ARTIST OF THE MONTH -
Reflections on Dorina Krüsemer
- A Stained-Glass Artist
by Annabelle Numaguchi
Krüsemers personality mirrors her multi-colored stained
glass creations. Like her work, aptly entitled Glass Expressions;
she is vibrant, elegant and imaginative in a very alluring manner.
Dorina has resided and worked as an artist in Moab since 1991. When
I asked Dorina, a world-traveler and native of Hamburg, Germany,
how she chose to settle here, she responded that while vacationing
in Australia, she met a Moabite, who sparked her interest in visiting
the red rocks of southern Utah. After traveling throughout the West
of the U.S., she decided to return to Moab and pioneer the art of
stained glass here.
to moving to America, Dorina spent ten years as a co-owner of a
stained glass studio in Hamburg, where she designed custom-made
pieces for hotels, dancing palaces and bars. Her partner, and mentor,
Robert W. L. Butt, an English artist trained at Oxford, motivated
Dorina to learn the craft of stained glass while she was earning
her degree in Pharmacy. Once she graduated, she spent a year as
a pharmacist before dedicating herself to stained glass, working
in the studio and co-authoring and designing three bilingual pattern
books, sold in the U.S. and Germany.
Relocating to Moab provided Dorina an opportunity to shift her focus from
large stained glass commissions to creating smaller pieces of art, including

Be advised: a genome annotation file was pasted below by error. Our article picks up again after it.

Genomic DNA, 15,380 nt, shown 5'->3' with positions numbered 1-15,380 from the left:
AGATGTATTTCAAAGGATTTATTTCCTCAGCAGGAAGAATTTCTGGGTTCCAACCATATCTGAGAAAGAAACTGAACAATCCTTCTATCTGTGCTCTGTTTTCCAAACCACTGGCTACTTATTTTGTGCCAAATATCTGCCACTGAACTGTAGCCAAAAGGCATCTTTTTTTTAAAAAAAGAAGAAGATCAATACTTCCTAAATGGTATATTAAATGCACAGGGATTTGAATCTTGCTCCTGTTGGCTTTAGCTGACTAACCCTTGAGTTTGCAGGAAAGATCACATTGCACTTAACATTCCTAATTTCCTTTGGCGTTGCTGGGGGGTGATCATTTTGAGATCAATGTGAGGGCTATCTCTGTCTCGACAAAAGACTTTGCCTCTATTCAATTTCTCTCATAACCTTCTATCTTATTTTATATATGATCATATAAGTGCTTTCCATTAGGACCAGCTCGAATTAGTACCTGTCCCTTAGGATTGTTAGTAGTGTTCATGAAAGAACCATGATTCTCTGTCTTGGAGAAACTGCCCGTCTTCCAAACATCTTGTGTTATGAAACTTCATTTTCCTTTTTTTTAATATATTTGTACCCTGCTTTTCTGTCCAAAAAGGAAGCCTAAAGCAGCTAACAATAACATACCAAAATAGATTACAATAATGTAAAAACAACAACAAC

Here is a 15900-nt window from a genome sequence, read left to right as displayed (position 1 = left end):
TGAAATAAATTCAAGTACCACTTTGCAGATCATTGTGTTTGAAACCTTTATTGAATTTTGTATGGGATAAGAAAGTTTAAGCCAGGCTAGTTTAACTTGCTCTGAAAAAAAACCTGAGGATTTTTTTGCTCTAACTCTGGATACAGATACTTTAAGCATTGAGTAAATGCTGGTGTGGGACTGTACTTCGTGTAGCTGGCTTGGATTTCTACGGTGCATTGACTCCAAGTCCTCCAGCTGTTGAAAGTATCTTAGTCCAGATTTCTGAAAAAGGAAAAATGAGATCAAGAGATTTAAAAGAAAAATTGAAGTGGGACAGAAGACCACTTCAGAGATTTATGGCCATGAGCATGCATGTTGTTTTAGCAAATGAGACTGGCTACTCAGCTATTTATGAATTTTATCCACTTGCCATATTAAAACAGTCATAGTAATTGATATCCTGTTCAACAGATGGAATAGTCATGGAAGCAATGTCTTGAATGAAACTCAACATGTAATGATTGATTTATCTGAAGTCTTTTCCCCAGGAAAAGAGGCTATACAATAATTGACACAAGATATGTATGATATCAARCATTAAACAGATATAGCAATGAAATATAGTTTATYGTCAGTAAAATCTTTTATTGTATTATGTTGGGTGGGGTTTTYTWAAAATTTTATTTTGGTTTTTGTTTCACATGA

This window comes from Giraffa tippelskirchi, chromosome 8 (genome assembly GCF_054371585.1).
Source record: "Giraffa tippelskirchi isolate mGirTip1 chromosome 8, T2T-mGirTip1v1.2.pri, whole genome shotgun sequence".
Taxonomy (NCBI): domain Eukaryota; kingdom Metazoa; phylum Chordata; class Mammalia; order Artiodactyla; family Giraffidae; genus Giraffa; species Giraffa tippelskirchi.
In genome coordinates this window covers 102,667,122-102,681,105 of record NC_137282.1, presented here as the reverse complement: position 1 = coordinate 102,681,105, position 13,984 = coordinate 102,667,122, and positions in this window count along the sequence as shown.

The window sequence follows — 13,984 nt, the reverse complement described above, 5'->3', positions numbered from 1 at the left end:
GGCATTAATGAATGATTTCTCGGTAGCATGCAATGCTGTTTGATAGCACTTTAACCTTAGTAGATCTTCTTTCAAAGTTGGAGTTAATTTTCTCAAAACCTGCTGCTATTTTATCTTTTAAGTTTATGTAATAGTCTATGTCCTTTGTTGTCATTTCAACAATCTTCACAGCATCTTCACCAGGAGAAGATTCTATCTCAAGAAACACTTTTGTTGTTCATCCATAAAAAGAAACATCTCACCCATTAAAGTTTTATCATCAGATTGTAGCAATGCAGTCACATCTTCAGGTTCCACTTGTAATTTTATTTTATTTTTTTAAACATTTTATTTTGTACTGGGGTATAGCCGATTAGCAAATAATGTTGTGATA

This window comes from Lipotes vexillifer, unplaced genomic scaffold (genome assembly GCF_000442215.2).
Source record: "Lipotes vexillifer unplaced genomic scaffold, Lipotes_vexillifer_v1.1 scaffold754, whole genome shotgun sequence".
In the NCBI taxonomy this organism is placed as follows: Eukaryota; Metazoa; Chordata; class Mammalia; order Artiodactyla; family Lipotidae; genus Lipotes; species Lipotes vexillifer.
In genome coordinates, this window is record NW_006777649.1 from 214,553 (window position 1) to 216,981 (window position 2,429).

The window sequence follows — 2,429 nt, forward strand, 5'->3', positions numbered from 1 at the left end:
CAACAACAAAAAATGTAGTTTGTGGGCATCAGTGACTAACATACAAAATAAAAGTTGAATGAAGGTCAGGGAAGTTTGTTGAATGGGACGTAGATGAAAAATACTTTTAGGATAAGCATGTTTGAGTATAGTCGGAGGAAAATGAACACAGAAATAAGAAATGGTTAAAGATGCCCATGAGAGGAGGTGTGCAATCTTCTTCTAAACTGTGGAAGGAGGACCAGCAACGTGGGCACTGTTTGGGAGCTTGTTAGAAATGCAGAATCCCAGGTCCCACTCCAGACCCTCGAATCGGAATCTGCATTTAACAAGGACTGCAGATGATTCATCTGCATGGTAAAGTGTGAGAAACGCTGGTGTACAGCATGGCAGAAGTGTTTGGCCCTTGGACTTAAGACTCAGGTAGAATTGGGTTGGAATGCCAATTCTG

her now extensive line of jewelry. She says that she never got to
do the small stuff, until she set up her own studio, a cozy, well-organized
place in the back of her pastoral home. Dorina began using stained glass
to make her line of jewelry, named Moonlight Creations, in
honor of the time of night when creativity and productivity strike most
often. She soon veered into working with gem stones and fused layers of
glass, which result in elegant earrings, resplendent necklaces and luminous
hair barrettes, all touched with a wisp of fantasy.
the non-symmetrical, wavy lines characteristic of the turn-of-the-century
Art Nouveau movement, Dorina solders copper and silver wire over
her pieces, creating a free-flowing form through her work, which
has become her trademark. The trust she has in her artistic instincts
is again exhibited in her approach to her craft. She begins welding
the wire onto the gem or glass, and then lets it go the way
it goes, which accounts for the very natural movement one
sees in her art.
Now that she has had a chance to pursue her interest in creating smaller
works, such as the copper dragonfly delicately resting on the crescent
glass moon that hangs from the window of her studio, filtering glittering
sky-blue light, Dorina is focusing again on larger works and interior
design. Her clientele includes writer Robert Fulghum, The Ranch House
Restaurant, and The Sorrel River Ranch. Her clients realize that stained
glass gives a unique, vibrant flare to decor, and can be used to soften
the glare of lamps and lanterns. Also, including a stained glass window
or door panel is a wonderful way of interweaving an original work of art
into the very fabric of ones home.
particularly differentiates a professional stained glass artists
craft from commercially produced pieces is originality and workmanship.